The ROI of using employee recognition to shape culture is mind-blowing. A well-executed program can easily deliver:
This amounts to an incredible 1400% return on your investment.
And that’s before you consider how much improving your culture will drive more innovative strategies, collaboration, and intelligence in every aspect of your business. Not to mention the benefits to your employer brand, increased employee advocacy, and your ability to attract better talent.
Best of all, you’ll be able to sustain these advantages. Where knowledge loss due to employee churn can really hurt a business, companies with great culture are better able to retain their talent.
By keeping people longer and building a more collaborative culture, you keep more expertise in your company, meaning your employees will continue to grow with you for years to come.
With a more engaged, collaborative, and passionate team that is constantly challenging themselves to grow and improve, your culture will be your ultimate advantage, and recognition is the key to tapping into it.
The reason we believe so strongly in using culture as a competitive advantage at Guusto is because we’ve done it.
Building Guusto has been a rollercoaster with a lot of ups and downs. We had a lot of setbacks, and nearly threw in the towel many times.
But if I could break down our story into parts, there are two distinct phases: The BEFORE and AFTER.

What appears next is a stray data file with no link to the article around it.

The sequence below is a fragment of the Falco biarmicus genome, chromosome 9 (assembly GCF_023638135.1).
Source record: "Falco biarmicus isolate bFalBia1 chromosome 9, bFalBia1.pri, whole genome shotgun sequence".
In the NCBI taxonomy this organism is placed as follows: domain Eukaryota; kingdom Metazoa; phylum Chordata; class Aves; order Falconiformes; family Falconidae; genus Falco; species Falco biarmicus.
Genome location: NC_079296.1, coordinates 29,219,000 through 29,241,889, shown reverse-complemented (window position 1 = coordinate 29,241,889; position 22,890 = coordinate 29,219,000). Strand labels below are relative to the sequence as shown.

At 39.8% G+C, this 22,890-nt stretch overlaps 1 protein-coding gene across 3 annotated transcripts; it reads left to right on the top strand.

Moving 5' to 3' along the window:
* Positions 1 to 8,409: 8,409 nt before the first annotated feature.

The BEFORE was when we focused almost entirely on customer problems and finding ways to generate revenue. Things were going in the right direction, but growth was slow and the competition was somehow always a step ahead.
We just kept telling ourselves things like: “We just need to build this new feature, or send better cold emails, or optimize this marketing campaign, or... or... or...”
The BEFORE was when we instructed people what to do, checked their work, and then paid them in a very transactional way for delivering it. It’s not like Guusto was a bad place to work, but something was missing. As a result, overall team performance was always mediocre.
Then one day, a wake up call came in the form of a 1-star review on Glassdoor. 😬 We knew there was lots of room for improvement, but we thought we had been doing a decent job of empowering, mentoring, supporting, and recognizing our employees. It turns out we were wrong.
The review rocked me to my core, and I had serious doubts about my ability to lead. How could we sell employee recognition software if we weren’t doing a good job of recognizing our own people? Something had to change.
Which brings us to the AFTER…
The AFTER was when we decided to make our people and culture the top priority. The AFTER was when we worked hard to create a workplace where people felt appreciated, connected and inspired.